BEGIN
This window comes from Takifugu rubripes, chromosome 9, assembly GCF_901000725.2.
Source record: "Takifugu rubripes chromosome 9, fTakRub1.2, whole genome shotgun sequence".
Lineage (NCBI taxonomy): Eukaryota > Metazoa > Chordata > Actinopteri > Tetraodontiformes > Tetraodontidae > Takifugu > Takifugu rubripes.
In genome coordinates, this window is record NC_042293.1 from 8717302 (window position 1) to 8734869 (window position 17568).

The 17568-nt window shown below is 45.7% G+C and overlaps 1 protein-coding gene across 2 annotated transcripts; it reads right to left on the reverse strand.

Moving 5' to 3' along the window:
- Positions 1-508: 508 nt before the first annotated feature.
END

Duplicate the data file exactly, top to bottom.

This window comes from Takifugu rubripes, chromosome 9, assembly GCF_901000725.2.
Source record: "Takifugu rubripes chromosome 9, fTakRub1.2, whole genome shotgun sequence".
Lineage (NCBI taxonomy): Eukaryota > Metazoa > Chordata > Actinopteri > Tetraodontiformes > Tetraodontidae > Takifugu > Takifugu rubripes.
In genome coordinates, this window is record NC_042293.1 from 8717302 (window position 1) to 8734869 (window position 17568).

The 17568-nt window shown below is 45.7% G+C and overlaps 1 protein-coding gene across 2 annotated transcripts; it reads right to left on the reverse strand.

Moving 5' to 3' along the window:
- Positions 1-508: 508 nt before the first annotated feature.